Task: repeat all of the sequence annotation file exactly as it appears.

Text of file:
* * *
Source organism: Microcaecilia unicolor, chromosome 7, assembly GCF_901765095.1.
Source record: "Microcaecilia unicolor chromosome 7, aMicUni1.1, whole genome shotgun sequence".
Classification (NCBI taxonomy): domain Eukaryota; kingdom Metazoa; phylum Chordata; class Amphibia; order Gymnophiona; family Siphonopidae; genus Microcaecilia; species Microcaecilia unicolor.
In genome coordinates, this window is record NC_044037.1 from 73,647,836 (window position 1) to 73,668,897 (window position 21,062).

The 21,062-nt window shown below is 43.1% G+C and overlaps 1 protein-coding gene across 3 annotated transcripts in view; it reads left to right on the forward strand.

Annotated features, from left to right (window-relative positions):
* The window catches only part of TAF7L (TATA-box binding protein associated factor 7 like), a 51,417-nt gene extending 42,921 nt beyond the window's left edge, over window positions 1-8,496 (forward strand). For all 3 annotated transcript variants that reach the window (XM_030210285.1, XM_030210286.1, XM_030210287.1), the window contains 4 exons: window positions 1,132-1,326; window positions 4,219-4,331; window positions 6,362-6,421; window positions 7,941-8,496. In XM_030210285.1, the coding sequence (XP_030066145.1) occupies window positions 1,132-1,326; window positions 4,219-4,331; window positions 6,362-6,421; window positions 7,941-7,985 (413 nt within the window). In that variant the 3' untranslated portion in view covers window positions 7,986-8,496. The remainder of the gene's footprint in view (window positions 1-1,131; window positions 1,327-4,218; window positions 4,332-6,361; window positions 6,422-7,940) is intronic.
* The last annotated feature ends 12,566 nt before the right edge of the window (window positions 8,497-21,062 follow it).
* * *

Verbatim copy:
Source organism: Microcaecilia unicolor, chromosome 7, assembly GCF_901765095.1.
Source record: "Microcaecilia unicolor chromosome 7, aMicUni1.1, whole genome shotgun sequence".
Classification (NCBI taxonomy): domain Eukaryota; kingdom Metazoa; phylum Chordata; class Amphibia; order Gymnophiona; family Siphonopidae; genus Microcaecilia; species Microcaecilia unicolor.
In genome coordinates, this window is record NC_044037.1 from 73,647,836 (window position 1) to 73,668,897 (window position 21,062).

The 21,062-nt window shown below is 43.1% G+C and overlaps 1 protein-coding gene across 3 annotated transcripts in view; it reads left to right on the forward strand.

Annotated features, from left to right (window-relative positions):
* The window catches only part of TAF7L (TATA-box binding protein associated factor 7 like), a 51,417-nt gene extending 42,921 nt beyond the window's left edge, over window positions 1-8,496 (forward strand). For all 3 annotated transcript variants that reach the window (XM_030210285.1, XM_030210286.1, XM_030210287.1), the window contains 4 exons: window positions 1,132-1,326; window positions 4,219-4,331; window positions 6,362-6,421; window positions 7,941-8,496. In XM_030210285.1, the coding sequence (XP_030066145.1) occupies window positions 1,132-1,326; window positions 4,219-4,331; window positions 6,362-6,421; window positions 7,941-7,985 (413 nt within the window). In that variant the 3' untranslated portion in view covers window positions 7,986-8,496. The remainder of the gene's footprint in view (window positions 1-1,131; window positions 1,327-4,218; window positions 4,332-6,361; window positions 6,422-7,940) is intronic.
* The last annotated feature ends 12,566 nt before the right edge of the window (window positions 8,497-21,062 follow it).